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rose62

Plant put it all out there.

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YouTube is awash in Zep bootlegs these days.  In some, Plant sounds pretty rough.  Man, to try and do what he did, night after night, on the road, taking such poor care of ones self.  It had to be tough.

But, it really gives one perspective of his studio efforts.  With the right conditions he spared nothing and just gave it all that he had.  I mean those high, wailing notes.  What a blessing that even during the early years, when they were recording while on tour, he was able to muster the chops to get that one-in-a-generation voice on tape.  

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Just imagine what Robert had to do to even be heard onstage, fighting Bonzo the loudest drummer of all time, Marshall stacks, all with basically non existent or primitive monitor systems.  You can only scream so much before your vocal chords will throw in the towel.

Roberts early Zep era performances are truly Super Human, there’s no way it could last. He left his voice on the stage for sure. 

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Not to mention virtually inventing the "rock star stage presence" archetype. How many rock singers since Plant have dyed their hair blond and copied his stage moves? Most of the bands that came out of LA in the 80s for a start.

Really "put it all out there" applied to all of them. Zeppelin might have occasionally had a train wreck live, but there's one thing they never did, they never phoned it in.

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As much as some people may roll their eyes every time Black Dog comes on the radio, enjoy it when you hear it! Listen to the first two shows of 71 - Belfast & Dublin. That vocal simply was not sustainable on stage, much as he tried that first night.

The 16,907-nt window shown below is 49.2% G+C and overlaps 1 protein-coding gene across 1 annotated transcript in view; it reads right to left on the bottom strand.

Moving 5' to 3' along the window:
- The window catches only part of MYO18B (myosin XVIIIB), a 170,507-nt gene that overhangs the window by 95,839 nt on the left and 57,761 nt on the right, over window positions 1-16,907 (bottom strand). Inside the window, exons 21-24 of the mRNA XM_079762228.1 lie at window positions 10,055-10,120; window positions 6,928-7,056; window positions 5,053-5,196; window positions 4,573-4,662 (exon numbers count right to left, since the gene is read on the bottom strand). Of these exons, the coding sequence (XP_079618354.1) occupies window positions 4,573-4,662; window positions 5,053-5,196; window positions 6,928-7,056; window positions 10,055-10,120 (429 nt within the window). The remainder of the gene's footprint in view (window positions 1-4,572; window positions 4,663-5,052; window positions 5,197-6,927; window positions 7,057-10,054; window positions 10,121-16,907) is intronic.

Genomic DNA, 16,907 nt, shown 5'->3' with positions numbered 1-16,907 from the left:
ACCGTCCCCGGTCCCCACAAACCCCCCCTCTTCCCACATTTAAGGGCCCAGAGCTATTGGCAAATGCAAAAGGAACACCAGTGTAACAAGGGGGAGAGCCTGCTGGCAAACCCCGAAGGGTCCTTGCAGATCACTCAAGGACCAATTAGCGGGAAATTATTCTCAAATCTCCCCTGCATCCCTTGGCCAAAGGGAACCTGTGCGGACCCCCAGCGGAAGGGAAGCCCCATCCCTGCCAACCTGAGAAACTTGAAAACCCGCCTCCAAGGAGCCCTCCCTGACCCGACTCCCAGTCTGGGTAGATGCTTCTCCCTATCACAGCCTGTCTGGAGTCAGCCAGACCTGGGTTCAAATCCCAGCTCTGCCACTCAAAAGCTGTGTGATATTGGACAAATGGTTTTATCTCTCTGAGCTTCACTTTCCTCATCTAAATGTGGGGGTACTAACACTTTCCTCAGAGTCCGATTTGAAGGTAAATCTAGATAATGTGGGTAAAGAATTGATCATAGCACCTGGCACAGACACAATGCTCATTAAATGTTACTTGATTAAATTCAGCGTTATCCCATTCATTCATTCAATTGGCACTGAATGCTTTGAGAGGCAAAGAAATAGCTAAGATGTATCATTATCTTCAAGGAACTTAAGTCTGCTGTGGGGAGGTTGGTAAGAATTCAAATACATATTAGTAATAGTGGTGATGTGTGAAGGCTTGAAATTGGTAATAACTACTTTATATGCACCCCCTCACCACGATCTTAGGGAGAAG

As I'm typing, Robert is singing Stairway in Copenhagen that same year. Amazing!!

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21 hours ago, bluecongo said:

Just imagine what Robert had to do to even be heard onstage, fighting Bonzo the loudest drummer of all time, Marshall stacks, all with basically non existent or primitive monitor systems.  You can only scream so much before your vocal chords will throw in the towel.

Roberts early Zep era performances are truly Super Human, there’s no way it could last. He left his voice on the stage for sure. 

Totally agreed. Just a personal remark: IMHO the problem was home-made to a certain degree, as Jimmy wanted the band playing that loud. Why did they have to play "10 times as loud as anybody else"??? A little volume reduction might have saved Robert´s chords, the audience would have had a far better sound, while still beeing as loud as contemporary bands.

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Denmark 1969 concert was his most raw delivery in my opinion.  Not even singing his own lyrics, but it was a sound that voice professionals would probably tell him wouldn't allow him to last long as he was singing with his throat (so it sounded like to me).

The outtakes of Babe I'm Gonna Leave illustrated how wild Plant was.  Loud, wild and young.  It was probably why some in the industry had told him before he had ever joined Led Zeppelin that "he couldn't sing", he probably hadn't found that control yet, I imagine especially live.  In this regard, Page wisely saw and heard what others might not have.  I recall reading that Page had told Plant to sing BIGLY more mellow and build it up, his usual "light and shade" perspective which the entire band employed well during their career. 

If you listen to his old Band of Joy stuff, just before he joined Zeppelin you can hear some of that immaturity, but also the raw potential, he incorporated some of it in early Zeppelin stuff.  All of the concerts and him pushing the limits constantly in concert (he hit some of the highest notes I've heard of any male singer during their early live concerts) definitely had to have run down his voice.

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On June 7, 2020 at 10:19 AM, Autumn Moon said:

Totally agreed. Just a personal remark: IMHO the problem was home-made to a certain degree, as Jimmy wanted the band playing that loud. Why did they have to play "10 times as loud as anybody else"??? A little volume reduction might have saved Robert´s chords, the audience would have had a far better sound, while still beeing as loud as contemporary bands.

Interesting in retrospect for led zeppelin

Although the 1988 robert plant shows were noticeably louder than jimmy pages 1988 shows 

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Having just finished the Barney Hoskyns oral history book, one of the big impressions is Plant's drive to move forward and explore. This was a key ingredient in the success of  LZ and also what has propelled him since. 

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